1911 Encyclopædia Britannica/Bohn, Henry George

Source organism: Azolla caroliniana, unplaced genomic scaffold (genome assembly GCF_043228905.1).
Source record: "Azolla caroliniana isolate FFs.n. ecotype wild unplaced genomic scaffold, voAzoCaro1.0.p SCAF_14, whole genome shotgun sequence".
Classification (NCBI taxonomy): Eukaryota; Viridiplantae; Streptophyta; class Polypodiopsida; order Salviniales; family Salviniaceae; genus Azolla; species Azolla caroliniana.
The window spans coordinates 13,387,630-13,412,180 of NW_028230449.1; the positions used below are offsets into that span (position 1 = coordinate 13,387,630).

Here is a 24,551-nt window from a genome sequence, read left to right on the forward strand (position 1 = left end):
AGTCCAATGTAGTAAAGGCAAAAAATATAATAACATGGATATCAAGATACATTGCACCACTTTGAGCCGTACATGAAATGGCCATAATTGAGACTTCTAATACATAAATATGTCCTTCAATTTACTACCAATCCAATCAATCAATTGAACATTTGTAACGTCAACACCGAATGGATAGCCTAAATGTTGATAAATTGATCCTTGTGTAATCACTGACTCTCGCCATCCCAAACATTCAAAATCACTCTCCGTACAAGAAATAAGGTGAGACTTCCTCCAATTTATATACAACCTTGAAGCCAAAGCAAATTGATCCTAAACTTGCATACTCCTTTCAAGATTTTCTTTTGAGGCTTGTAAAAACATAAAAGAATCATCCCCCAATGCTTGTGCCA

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BOHN, HENRY GEORGE (1796-1884), British publisher, son of a German bookbinder settled in England, was born in London on the 4th of January 1796. In 1831 he started as a dealer in rare books and “remainders.” In 1841 he issued his “Guinea” Catalogue of books, a monumental work containing 23,208 items. Bohn was noted for his book auction sales: one held in 1848 lasted four days, the catalogue comprising twenty folio pages. Printed on this catalogue was the information: “Dinner at 2 o'clock, dessert at 4, tea at 5, and supper at 10.” The name of Bohn is principally remembered by the important Libraries which he inaugurated: these were begun in 1846 and comprised editions of standard works and translations, dealing with history, science, classics, theology and archaeology, consisting in all of 766 volumes. One of Bohn's most useful and laborious undertakings was his revision (6 vols. 1864) of The Bibliographer's Manual of English Literature (1834) of W. T. Lowndes. The plan includes bibliographical and critical notices, particulars of prices, &c., and a considerable addition to the original work. It had been one of Bohn's ambitions to found a great publishing house, but, finding that his sons had no taste for the trade, he sold the Libraries in 1864 to Messrs. Bell and Daldy, afterwards G. Bell & Sons. Bohn was a man of wide culture and many interests. He himself made considerable contributions to his Libraries: he collected pictures, china and ivories, and was a famous rose-grower. He died at Twickenham on the 22nd of August 1884.